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The above steps are only if your PC was infected by malware during the extremely short period of time (a few hours on August 2nd, 2016) during which Classic Shell's installer was compromised. It was rectified within just a few hours so it is highly unlikely that the fake malware-infected installer is still in circulation. If your PC's booting broke recently, it is most definitely by some other reason and is not related to Classic Shell. :)

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PostPosted: Tue Aug 23, 2016 11:47 am 
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Thanks for reply Gaurav. Obviously thought it was related because it happened upon installing CS. Could be coincidence. Have a 26 year experienced repair person checking it out. Malware may have loaded at same time, or more likely back sector on aging hard drive with CS installation caused boot corruption. Great forum.


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PostPosted: Thu Aug 25, 2016 5:24 am 
This really helped me out thanks to everyone! :D:D:D:D:D:D


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PostPosted: Thu Aug 25, 2016 5:25 am 
SquaredCircle84 wrote:
Thank you for the easy-to-follow guide. I'm setting up my flash drive as I type this, and will check in when everything is done. Will I need my product key or anything for this?



No you will not


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PostPosted: Mon Aug 29, 2016 9:05 pm 
I got infected August 2nd - minutes after installing the Windows 10 Anniversary Update - when I saw that the update caused the Classic Shell to not work any longer. Yes, I did ignore the warnings because this a new computer (DEC.) and the warnings were unfamiliar. I had previously installed this program, so I thought it was Windows trying to discourage me. Oops.

I ran my recovery flash drive and got into the Recovery screen and went to Advanced options; Command prompt; ran Chkdsk/F and got the message "Windows cannot run disk checking on this volume because it is write protected". I ran the bootrec /fixmbr and even though it showed "This operation completed successfully" it didn't work. So, I found a different website that gave me something else to try.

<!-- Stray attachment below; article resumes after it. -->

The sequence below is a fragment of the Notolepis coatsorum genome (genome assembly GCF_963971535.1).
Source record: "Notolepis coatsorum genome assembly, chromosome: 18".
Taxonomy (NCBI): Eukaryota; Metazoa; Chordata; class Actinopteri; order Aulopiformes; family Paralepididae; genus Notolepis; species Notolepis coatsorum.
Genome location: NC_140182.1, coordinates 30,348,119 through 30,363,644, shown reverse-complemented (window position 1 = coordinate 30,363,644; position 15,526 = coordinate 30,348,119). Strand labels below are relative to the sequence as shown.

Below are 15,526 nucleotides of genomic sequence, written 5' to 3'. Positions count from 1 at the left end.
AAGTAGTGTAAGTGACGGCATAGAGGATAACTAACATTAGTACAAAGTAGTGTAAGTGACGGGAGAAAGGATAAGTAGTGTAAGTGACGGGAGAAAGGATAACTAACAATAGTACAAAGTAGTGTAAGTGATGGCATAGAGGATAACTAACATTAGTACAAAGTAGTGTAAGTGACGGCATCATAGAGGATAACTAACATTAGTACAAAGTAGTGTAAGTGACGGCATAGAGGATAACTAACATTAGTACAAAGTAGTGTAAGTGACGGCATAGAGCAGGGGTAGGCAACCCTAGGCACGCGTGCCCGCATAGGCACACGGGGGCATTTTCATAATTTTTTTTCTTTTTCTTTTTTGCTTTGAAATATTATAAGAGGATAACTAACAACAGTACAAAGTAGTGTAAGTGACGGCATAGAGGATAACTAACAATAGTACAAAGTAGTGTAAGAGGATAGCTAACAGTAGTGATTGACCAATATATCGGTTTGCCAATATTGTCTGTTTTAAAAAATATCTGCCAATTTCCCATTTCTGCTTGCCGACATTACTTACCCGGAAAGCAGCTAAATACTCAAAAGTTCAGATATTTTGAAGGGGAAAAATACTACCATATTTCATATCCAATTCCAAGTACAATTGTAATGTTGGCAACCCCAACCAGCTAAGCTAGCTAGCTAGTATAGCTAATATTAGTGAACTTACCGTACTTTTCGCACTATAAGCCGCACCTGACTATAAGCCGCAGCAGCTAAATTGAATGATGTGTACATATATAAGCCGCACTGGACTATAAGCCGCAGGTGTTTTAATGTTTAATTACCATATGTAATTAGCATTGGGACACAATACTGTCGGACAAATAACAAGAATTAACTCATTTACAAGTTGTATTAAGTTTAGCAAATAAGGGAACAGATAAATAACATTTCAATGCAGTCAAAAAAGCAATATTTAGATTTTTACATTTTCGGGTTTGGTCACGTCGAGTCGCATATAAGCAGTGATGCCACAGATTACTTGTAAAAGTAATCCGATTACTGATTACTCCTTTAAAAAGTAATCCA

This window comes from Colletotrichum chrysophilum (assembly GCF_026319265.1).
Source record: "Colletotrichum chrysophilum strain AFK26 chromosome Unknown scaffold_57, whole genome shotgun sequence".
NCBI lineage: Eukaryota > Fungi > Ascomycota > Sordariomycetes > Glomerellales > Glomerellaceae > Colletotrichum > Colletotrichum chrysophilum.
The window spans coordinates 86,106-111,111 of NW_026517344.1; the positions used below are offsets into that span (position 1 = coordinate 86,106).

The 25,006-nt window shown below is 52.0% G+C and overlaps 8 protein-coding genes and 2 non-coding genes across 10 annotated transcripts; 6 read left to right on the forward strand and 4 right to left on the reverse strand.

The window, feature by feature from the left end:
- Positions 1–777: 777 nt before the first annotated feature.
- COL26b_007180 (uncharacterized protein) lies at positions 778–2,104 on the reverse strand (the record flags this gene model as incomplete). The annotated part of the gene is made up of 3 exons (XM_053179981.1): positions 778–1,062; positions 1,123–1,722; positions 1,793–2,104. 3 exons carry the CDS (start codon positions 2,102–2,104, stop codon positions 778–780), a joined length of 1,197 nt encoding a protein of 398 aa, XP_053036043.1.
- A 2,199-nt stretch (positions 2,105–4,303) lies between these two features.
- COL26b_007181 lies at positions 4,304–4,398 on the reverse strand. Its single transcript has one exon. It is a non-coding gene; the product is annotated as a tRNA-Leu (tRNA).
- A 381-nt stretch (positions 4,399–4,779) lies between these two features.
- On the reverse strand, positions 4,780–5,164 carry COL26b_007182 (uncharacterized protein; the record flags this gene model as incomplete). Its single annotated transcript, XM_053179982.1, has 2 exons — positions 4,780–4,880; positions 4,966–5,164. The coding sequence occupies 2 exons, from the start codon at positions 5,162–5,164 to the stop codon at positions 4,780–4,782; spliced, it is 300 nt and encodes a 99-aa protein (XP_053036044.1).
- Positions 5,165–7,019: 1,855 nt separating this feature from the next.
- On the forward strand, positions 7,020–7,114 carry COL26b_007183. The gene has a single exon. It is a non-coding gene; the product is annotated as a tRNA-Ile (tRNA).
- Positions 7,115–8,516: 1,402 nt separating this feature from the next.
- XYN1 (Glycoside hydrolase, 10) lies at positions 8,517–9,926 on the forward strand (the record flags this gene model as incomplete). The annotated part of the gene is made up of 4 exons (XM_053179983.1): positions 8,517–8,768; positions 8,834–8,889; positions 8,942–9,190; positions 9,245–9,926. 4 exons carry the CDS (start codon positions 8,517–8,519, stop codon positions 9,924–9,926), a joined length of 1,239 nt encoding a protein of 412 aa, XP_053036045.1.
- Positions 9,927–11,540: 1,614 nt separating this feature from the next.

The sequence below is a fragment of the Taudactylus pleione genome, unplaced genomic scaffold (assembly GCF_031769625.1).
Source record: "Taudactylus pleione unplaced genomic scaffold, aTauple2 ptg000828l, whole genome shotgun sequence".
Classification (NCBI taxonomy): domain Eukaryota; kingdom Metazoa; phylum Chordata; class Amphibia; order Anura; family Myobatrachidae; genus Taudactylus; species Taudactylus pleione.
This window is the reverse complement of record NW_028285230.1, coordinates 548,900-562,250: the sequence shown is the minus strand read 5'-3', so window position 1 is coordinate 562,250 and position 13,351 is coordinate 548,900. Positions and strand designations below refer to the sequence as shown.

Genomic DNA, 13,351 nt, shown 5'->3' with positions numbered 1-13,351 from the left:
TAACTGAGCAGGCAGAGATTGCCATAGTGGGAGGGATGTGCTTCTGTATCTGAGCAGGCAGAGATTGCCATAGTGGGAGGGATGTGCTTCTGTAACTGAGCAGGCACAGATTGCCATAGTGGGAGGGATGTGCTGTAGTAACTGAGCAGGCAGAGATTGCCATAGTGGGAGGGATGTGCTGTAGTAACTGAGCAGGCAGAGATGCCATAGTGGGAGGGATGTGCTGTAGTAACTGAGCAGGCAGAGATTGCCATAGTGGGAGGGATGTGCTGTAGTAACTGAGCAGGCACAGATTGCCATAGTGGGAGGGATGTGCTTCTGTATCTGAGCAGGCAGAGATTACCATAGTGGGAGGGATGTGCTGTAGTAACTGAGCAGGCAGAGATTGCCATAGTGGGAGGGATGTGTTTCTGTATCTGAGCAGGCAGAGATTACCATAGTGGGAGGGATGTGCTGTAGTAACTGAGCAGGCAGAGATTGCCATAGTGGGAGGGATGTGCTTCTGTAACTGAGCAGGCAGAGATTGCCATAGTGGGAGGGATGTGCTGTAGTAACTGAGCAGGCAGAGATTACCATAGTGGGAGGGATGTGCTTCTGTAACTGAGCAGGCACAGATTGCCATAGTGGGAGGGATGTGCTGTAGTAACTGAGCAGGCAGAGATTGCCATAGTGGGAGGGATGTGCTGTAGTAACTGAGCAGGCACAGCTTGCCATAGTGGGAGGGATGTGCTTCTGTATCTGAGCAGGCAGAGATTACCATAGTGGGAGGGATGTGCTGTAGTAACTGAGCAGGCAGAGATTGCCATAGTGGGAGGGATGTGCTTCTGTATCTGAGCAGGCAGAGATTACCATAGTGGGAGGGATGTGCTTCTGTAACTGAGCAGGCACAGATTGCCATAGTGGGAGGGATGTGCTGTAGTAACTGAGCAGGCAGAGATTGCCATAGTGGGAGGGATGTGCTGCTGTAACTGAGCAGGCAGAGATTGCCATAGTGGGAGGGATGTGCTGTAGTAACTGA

I went through the same steps and when I got the command prompt I ran the following commands:
bootrec/fixboot
bcdedit/export c:\bcdbackup
bootrec/rebuildbcd

I got this: "Scanning all disks for Windows installations".
Then: "Successfully scanned all Windows installations. Total identified Windows installations: 0"

I ran other commands, which I didn't copy so in order to tell you what they were I would have to reconnect the computer I was using in the hopes I saved the page in Favorites. It is running Vista 64bit and I got so frustrated with it I bought an HP notebook for $239 that isn't a bad piece of equipment thus far...

Anyway, I ran all of it and this is what I got:

DISKPART> list volume

Volume ### Ltr Label Fs Type Size Status Info
-------------- --- ----- -- ---- ---- ------ ----
Volume 0 E DVD-ROM 304 MB Healthy
Volume 1 C OS NTSF Partition 918 GB Healty
Volume 2 ESP FAT32 Partition 200 MB Healthy Hidden
Volume 3 WINRETOOLS NTSF Partition 855 MB Healthy Hidden
Volume 4 Image NTSF Partition 11 GB Healty Hidden
Volume 5 D Recovery FAT32 Removable 29 GB Healthy

DISKPART> select volume 2

Volume 2 is the selected volume.

DISKPART> assign letter-z

Diskpart successfully assigned the drive letter or mount point

DISKPART> exit

Leaving Diskpart...

x:\windows\system32>bcdboot C:\windows/s Z:f UEFI

Bcdboot - boot file creation and repair tool.

The bcdboot.exe command-line tool is used to copy critical boot files to the
system partition and to create a new system BCD store.